How to Answer Salary Questions: The Truth From An Insider

This past year, a practice for decades gone by has been called under scrutiny: an interview question so highly controversial that our government has become involved. “What is your current salary?”

Candidates feel the practice is invasive, and some believe it is even aiding pay inequality for women and minorities, leading to legal bans on using this question during interviews in Massachusetts, Philadelphia and potentially many other cities soon.

salary questions

While the topic is highly controversial, there is one critical thing to remember during your interview: a recruiter is not your enemy.

Let me explain why you should be as transparent as possible about your salary (and really, everything else).

Salary ranges. Honestly, some companies have very tight budgets, and other companies are willing to really stretch to win the war on talent. When a recruiter comes into play in filling a position, the salary has already been established, and sometimes comes with little wiggle room. However, we do have several companies that truly partner with us and view us as trusted advisers. These clients want to know your salary expectations because they want to come up with the MOST competitive offer – they don’t want to lose top talent!

Here is the question that we find suitable to answer: “Ideally, what salary are you looking for OR what is your minimum salary requirement?” This helps us understand your operating reality and represent you accordingly. BUT here is what you need to know about your answer – really talented, invested recruiters will know immediately if you are way off scope and have the right to challenge you. Be prepared to defend your position if you are throwing out a number that is completely out of range for the market or the opportunity.


Behind-the-scenes negotiation. Some people LOVE to negotiate. As mentioned, there may be some wiggle room in the position’s set salary. If there is, we want to move it up as much as we can for you, without getting you involved in the negotiations. Contrary to some beliefs, recruiters aren’t trying to put you in any open job – we want to get you a higher pay, and we will fight for it on your behalf. However, imagine if we got you an offer for less than you were making – YIKES! When we don’t know your expectations it can make our negotiating position weak, or create a back and forth that can seem disorganized and unprofessional.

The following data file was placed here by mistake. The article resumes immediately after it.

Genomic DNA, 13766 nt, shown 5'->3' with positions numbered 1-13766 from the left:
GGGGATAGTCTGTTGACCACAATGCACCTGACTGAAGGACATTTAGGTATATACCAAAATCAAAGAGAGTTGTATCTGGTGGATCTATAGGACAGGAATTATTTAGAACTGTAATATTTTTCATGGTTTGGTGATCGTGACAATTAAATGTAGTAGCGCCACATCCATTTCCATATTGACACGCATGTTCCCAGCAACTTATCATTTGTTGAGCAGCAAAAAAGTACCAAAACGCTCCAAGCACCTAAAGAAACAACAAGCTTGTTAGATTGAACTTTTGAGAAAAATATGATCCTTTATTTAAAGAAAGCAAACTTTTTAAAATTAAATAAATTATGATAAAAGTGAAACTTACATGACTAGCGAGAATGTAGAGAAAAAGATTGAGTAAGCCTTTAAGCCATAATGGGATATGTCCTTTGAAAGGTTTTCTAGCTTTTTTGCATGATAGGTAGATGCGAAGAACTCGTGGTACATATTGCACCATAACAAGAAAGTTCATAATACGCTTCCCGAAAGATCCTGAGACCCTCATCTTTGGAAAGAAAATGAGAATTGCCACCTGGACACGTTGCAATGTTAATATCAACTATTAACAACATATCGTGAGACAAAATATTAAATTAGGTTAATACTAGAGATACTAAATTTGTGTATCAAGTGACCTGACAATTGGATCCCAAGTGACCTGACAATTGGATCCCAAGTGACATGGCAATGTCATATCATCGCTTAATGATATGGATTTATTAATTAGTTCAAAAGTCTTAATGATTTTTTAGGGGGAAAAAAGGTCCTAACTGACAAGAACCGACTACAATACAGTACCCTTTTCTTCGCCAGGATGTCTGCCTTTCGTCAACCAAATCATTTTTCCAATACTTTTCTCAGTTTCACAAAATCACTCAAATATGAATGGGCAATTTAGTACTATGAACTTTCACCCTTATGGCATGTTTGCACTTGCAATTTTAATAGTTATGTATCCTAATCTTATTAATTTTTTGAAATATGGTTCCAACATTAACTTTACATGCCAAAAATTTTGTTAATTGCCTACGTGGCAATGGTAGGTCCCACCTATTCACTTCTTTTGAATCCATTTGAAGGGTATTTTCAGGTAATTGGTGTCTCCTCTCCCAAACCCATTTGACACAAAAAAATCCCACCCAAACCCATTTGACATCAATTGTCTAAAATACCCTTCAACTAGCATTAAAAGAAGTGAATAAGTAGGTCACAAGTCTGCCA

Are you looking at all aspects of the opportunity? This is often an area that is glossed over during salary negotiations and later recognized when it’s too late. Candidates get totally absorbed with JUST the salary. We are here to represent and negotiate all facets of your new position. We want to talk salary with you, but we also want to make sure you’re seeing the value of the total package and all of the additional benefits.

Sometimes the salary is a lateral move but there is a significant guaranteed bonus. Perhaps money isn’t the driving factor for you and TIME is – then PTO, a flex schedule or a remote work policy is of great interest (which can come with perks like eliminating after school care costs for you). What about a matching 401k, stock options or a benefits package that puts money back into your pocket through lower deductibles and reduced pharmacy plans? While we do want to get you top dollar, it is our job to represent our client companies and ensure you know the full picture of an offer so you can compare it with your current position.

benefits packages

Recruiters work on commission. If we’re being totally upfront about salary concerns, recruitment is a commission-based career. When a recruiter places you at a job making more money, WE make more money. It is in our best interest to get you the highest possible salary when placing you into your next job opportunity. It is also our duty to represent candidates that are in range with our clients’ needs and have details gathered that match market realities.

Reputation of your chosen recruiting firm. Trust is an essential part of any relationship, including that with your recruiter. There are measures you should take to ensure you have chosen the right staffing partners. First, be sure to find a staffing firm with a great NPS score – this means they have been rated well by other candidates who have worked with them (check out the Best of Staffing website and see if they’ve won an award – it is a huge market differentiator).

If they haven’t participated in the Best of Staffing, it doesn’t mean that they aren’t a top rated firm – just ask them their current NPS scores. If they don’t know, this could be cause for concern. Additionally, search for reviews on Glassdoor and check out the comments on their Facebook page to ensure they are reputable. These are critical when choosing a staffing partner to represent you!

When you work with a recruiter, don’t be afraid to ask reciprocal questions, such as: Is there a salary already set for this position? Ask your staffing partners what the salary range for your position, industry and location should be and do your own research on PayScale and O-Net to cross check their answers. Arm yourself with this knowledge so when salary comes up, you’re well-versed and know where you stand.

A great staffing firm will be your trusted adviser and biggest advocate in your job search – as long as you let us!

Need assistance finding your next opportunity, or even a career consultation from an expert in your industry? We are here to help! Get in touch with us today.

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